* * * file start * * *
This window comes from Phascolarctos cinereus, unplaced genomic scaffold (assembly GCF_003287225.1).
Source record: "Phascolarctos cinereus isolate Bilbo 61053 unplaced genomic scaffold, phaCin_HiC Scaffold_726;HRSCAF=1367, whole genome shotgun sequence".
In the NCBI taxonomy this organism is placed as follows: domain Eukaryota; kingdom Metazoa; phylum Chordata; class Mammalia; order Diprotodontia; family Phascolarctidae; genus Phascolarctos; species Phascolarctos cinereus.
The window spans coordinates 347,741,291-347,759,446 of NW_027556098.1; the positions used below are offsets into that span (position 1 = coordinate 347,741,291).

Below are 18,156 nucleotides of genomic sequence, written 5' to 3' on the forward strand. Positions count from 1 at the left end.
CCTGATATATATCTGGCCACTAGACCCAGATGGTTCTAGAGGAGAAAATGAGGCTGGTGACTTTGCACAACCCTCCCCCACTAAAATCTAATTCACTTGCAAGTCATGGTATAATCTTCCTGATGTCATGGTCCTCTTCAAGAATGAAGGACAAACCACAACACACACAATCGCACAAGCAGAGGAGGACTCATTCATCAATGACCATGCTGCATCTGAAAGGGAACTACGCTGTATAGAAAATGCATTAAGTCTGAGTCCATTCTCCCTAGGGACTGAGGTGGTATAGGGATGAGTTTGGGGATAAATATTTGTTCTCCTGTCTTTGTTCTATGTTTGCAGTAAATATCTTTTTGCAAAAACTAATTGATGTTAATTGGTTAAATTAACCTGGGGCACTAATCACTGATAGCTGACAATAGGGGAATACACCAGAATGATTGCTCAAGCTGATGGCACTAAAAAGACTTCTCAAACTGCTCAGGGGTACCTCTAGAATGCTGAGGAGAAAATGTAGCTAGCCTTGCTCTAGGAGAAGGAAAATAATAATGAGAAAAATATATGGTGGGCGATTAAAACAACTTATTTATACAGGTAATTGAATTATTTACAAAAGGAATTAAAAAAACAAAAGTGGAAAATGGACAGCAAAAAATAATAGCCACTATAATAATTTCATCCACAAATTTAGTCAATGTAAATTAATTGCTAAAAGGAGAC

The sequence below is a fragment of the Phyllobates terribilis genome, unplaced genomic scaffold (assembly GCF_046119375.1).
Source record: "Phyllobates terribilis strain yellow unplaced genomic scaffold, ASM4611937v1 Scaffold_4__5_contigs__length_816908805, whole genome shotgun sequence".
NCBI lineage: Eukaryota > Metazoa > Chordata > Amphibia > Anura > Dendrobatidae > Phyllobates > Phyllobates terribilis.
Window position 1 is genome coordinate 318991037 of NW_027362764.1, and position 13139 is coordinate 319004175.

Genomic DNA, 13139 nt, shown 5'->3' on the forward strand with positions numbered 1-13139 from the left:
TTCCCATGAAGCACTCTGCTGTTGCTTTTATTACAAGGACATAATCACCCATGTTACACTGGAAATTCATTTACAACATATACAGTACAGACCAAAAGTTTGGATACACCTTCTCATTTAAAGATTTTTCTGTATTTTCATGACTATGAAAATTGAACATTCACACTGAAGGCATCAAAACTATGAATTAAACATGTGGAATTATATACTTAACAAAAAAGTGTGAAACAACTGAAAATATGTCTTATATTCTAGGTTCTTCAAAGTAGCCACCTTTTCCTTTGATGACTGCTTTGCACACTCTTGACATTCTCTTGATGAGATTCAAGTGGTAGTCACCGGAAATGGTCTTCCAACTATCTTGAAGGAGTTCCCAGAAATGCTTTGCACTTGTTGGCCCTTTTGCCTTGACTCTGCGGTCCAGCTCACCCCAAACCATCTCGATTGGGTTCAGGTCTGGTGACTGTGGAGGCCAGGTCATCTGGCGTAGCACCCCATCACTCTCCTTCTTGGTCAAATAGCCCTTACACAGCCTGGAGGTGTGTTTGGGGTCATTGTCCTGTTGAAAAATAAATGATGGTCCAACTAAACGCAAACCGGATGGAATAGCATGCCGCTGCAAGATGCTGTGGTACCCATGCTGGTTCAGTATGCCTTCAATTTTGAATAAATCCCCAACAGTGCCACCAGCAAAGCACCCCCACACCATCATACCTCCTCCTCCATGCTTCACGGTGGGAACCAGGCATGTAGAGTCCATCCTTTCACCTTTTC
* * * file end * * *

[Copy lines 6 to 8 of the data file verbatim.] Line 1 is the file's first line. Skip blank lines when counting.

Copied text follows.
CCTGATATATATCTGGCCACTAGACCCAGATGGTTCTAGAGGAGAAAATGAGGCTGGTGACTTTGCACAACCCTCCCCCACTAAAATCTAATTCACTTGCAAGTCATGGTATAATCTTCCTGATGTCATGGTCCTCTTCAAGAATGAAGGACAAACCACAACACACACAATCGCACAAGCAGAGGAGGACTCATTCATCAATGACCATGCTGCATCTGAAAGGGAACTACGCTGTATAGAAAATGCATTAAGTCTGAGTCCATTCTCCCTAGGGACTGAGGTGGTATAGGGATGAGTTTGGGGATAAATATTTGTTCTCCTGTCTTTGTTCTATGTTTGCAGTAAATATCTTTTTGCAAAAACTAATTGATGTTAATTGGTTAAATTAACCTGGGGCACTAATCACTGATAGCTGACAATAGGGGAATACACCAGAATGATTGCTCAAGCTGATGGCACTAAAAAGACTTCTCAAACTGCTCAGGGGTACCTCTAGAATGCTGAGGAGAAAATGTAGCTAGCCTTGCTCTAGGAGAAGGAAAATAATAATGAGAAAAATATATGGTGGGCGATTAAAACAACTTATTTATACAGGTAATTGAATTATTTACAAAAGGAATTAAAAAAACAAAAGTGGAAAATGGACAGCAAAAAATAATAGCCACTATAATAATTTCATCCACAAATTTAGTCAATGTAAATTAATTGCTAAAAGGAGAC

The sequence below is a fragment of the Phyllobates terribilis genome, unplaced genomic scaffold (assembly GCF_046119375.1).
Source record: "Phyllobates terribilis strain yellow unplaced genomic scaffold, ASM4611937v1 Scaffold_4__5_contigs__length_816908805, whole genome shotgun sequence".